Bulach, D., Halpin, R., Spiro, D., Pomeroy, L., Janies, D., Boyle, D. B.
Molecular Analysis of H7 Avian Influenza Viruses from Australia and New Zealand: Genetic Diversity and Relationships - 1976 to 2007
J Virol. 2010 Jul 28; 84(19): 9957-66.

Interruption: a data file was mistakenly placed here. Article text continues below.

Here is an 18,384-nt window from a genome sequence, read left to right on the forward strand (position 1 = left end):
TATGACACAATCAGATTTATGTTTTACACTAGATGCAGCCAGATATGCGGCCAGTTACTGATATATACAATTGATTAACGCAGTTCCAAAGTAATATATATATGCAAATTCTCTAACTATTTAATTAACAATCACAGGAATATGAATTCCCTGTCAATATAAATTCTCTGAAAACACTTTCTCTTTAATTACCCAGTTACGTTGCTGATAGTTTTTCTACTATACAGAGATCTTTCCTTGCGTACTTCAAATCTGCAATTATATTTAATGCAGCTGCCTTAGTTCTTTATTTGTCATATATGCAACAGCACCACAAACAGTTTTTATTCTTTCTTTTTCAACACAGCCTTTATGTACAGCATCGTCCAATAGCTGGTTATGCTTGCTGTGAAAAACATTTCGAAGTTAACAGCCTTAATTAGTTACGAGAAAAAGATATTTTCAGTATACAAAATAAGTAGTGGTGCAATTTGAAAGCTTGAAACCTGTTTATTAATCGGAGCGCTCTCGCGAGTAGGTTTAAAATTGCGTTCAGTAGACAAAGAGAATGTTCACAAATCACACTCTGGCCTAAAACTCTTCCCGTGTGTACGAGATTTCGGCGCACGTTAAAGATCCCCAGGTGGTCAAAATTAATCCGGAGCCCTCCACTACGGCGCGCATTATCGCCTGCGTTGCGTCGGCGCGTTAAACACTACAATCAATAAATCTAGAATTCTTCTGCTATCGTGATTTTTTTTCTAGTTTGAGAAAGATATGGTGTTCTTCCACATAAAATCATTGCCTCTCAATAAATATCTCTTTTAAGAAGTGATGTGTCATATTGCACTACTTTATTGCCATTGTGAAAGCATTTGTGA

Full genome sequencing of 11 Australian and one New Zealand subtype H7 avian influenza A isolates has enabled the comparison of sequences from each of the genome segments to other subtype H7 avian influenza A. The inference of phylogenetic relationships for each segment has been used to develop a model of the natural history of these viruses in Australia. Phylogenetic analysis of the hemagglutinin segment indicates that the Australian H7 isolates form a monophyletic clade. This pattern is consistent with the long-term, independent evolution that is, in this instance, associated with geographic regions. Based on the analysis of the other H7 hemagglutinin sequences, three other geographic regions for which similar monophyletic clades have been observed were confirmed. These regions are Eurasia plus Africa, North America, and South America. Analysis of neuraminidase from H7N1, H7N3 or H7N7 genomes revealed the same region based relationships. This pattern of independent evolution of Australian isolates is supported by analysis of each of the six remaining genomic segments. These results in conjunction with the occurrence of five different combinations of neuraminidase subtypes (H7N2, H7N3, H7N4, H7N6, H7N7) among the 11 Australian isolates suggest the maintenance host(s) are nearly exclusively associated with Australia. The single lineage of Australian H7 hemagglutinin sequences despite the occurrence of multiple neuraminidase types suggests a genetic pool from which a variety of reassortants arise rather than the presence of a small number of stable viral clones. This pattern of evolution is likely to occur in each of the regions mentioned above.